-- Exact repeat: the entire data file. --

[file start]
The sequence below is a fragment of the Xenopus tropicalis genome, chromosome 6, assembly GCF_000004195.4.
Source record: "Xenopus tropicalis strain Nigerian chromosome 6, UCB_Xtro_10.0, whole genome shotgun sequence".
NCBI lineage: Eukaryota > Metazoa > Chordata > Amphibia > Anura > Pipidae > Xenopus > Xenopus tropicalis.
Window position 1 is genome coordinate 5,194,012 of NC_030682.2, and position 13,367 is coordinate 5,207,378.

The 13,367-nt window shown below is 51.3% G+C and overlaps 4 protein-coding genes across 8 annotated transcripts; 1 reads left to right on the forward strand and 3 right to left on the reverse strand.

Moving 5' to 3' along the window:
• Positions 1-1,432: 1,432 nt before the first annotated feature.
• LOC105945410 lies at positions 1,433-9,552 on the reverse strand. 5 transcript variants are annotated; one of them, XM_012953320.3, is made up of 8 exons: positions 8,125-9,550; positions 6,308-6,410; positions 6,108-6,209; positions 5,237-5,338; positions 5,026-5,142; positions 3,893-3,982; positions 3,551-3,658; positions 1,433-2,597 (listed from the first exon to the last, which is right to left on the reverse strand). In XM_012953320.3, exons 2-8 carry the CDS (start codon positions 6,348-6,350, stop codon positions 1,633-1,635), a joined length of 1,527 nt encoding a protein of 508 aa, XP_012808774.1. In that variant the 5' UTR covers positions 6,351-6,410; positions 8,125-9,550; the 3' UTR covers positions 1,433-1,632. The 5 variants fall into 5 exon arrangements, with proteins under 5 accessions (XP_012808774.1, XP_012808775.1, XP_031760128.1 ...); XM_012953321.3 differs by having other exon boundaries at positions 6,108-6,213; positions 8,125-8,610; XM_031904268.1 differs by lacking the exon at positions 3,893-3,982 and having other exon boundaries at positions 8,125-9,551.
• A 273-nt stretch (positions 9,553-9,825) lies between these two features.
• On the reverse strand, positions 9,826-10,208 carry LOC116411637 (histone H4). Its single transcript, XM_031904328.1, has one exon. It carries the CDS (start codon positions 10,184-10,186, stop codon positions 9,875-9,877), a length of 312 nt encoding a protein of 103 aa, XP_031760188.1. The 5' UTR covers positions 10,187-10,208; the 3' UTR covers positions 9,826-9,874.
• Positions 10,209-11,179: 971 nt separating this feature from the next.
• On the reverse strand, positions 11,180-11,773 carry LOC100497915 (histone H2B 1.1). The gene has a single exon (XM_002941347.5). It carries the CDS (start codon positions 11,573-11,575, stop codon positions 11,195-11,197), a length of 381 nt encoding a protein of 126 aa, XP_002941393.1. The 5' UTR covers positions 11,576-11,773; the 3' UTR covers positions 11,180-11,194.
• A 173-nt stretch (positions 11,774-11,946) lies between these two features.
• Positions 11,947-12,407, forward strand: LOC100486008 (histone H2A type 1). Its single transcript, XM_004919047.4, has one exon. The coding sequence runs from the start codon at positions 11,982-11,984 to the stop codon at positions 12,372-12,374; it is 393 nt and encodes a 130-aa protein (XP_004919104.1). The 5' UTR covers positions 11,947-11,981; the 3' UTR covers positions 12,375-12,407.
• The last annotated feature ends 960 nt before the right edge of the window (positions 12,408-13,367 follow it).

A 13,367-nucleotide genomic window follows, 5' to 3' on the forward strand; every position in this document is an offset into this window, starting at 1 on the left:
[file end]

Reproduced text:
The sequence below is a fragment of the Xenopus tropicalis genome, chromosome 6, assembly GCF_000004195.4.
Source record: "Xenopus tropicalis strain Nigerian chromosome 6, UCB_Xtro_10.0, whole genome shotgun sequence".
NCBI lineage: Eukaryota > Metazoa > Chordata > Amphibia > Anura > Pipidae > Xenopus > Xenopus tropicalis.
Window position 1 is genome coordinate 5,194,012 of NC_030682.2, and position 13,367 is coordinate 5,207,378.

The 13,367-nt window shown below is 51.3% G+C and overlaps 4 protein-coding genes across 8 annotated transcripts; 1 reads left to right on the forward strand and 3 right to left on the reverse strand.

Moving 5' to 3' along the window:
• Positions 1-1,432: 1,432 nt before the first annotated feature.
• LOC105945410 lies at positions 1,433-9,552 on the reverse strand. 5 transcript variants are annotated; one of them, XM_012953320.3, is made up of 8 exons: positions 8,125-9,550; positions 6,308-6,410; positions 6,108-6,209; positions 5,237-5,338; positions 5,026-5,142; positions 3,893-3,982; positions 3,551-3,658; positions 1,433-2,597 (listed from the first exon to the last, which is right to left on the reverse strand). In XM_012953320.3, exons 2-8 carry the CDS (start codon positions 6,348-6,350, stop codon positions 1,633-1,635), a joined length of 1,527 nt encoding a protein of 508 aa, XP_012808774.1. In that variant the 5' UTR covers positions 6,351-6,410; positions 8,125-9,550; the 3' UTR covers positions 1,433-1,632. The 5 variants fall into 5 exon arrangements, with proteins under 5 accessions (XP_012808774.1, XP_012808775.1, XP_031760128.1 ...); XM_012953321.3 differs by having other exon boundaries at positions 6,108-6,213; positions 8,125-8,610; XM_031904268.1 differs by lacking the exon at positions 3,893-3,982 and having other exon boundaries at positions 8,125-9,551.
• A 273-nt stretch (positions 9,553-9,825) lies between these two features.
• On the reverse strand, positions 9,826-10,208 carry LOC116411637 (histone H4). Its single transcript, XM_031904328.1, has one exon. It carries the CDS (start codon positions 10,184-10,186, stop codon positions 9,875-9,877), a length of 312 nt encoding a protein of 103 aa, XP_031760188.1. The 5' UTR covers positions 10,187-10,208; the 3' UTR covers positions 9,826-9,874.
• Positions 10,209-11,179: 971 nt separating this feature from the next.
• On the reverse strand, positions 11,180-11,773 carry LOC100497915 (histone H2B 1.1). The gene has a single exon (XM_002941347.5). It carries the CDS (start codon positions 11,573-11,575, stop codon positions 11,195-11,197), a length of 381 nt encoding a protein of 126 aa, XP_002941393.1. The 5' UTR covers positions 11,576-11,773; the 3' UTR covers positions 11,180-11,194.
• A 173-nt stretch (positions 11,774-11,946) lies between these two features.
• Positions 11,947-12,407, forward strand: LOC100486008 (histone H2A type 1). Its single transcript, XM_004919047.4, has one exon. The coding sequence runs from the start codon at positions 11,982-11,984 to the stop codon at positions 12,372-12,374; it is 393 nt and encodes a 130-aa protein (XP_004919104.1). The 5' UTR covers positions 11,947-11,981; the 3' UTR covers positions 12,375-12,407.
• The last annotated feature ends 960 nt before the right edge of the window (positions 12,408-13,367 follow it).

A 13,367-nucleotide genomic window follows, 5' to 3' on the forward strand; every position in this document is an offset into this window, starting at 1 on the left: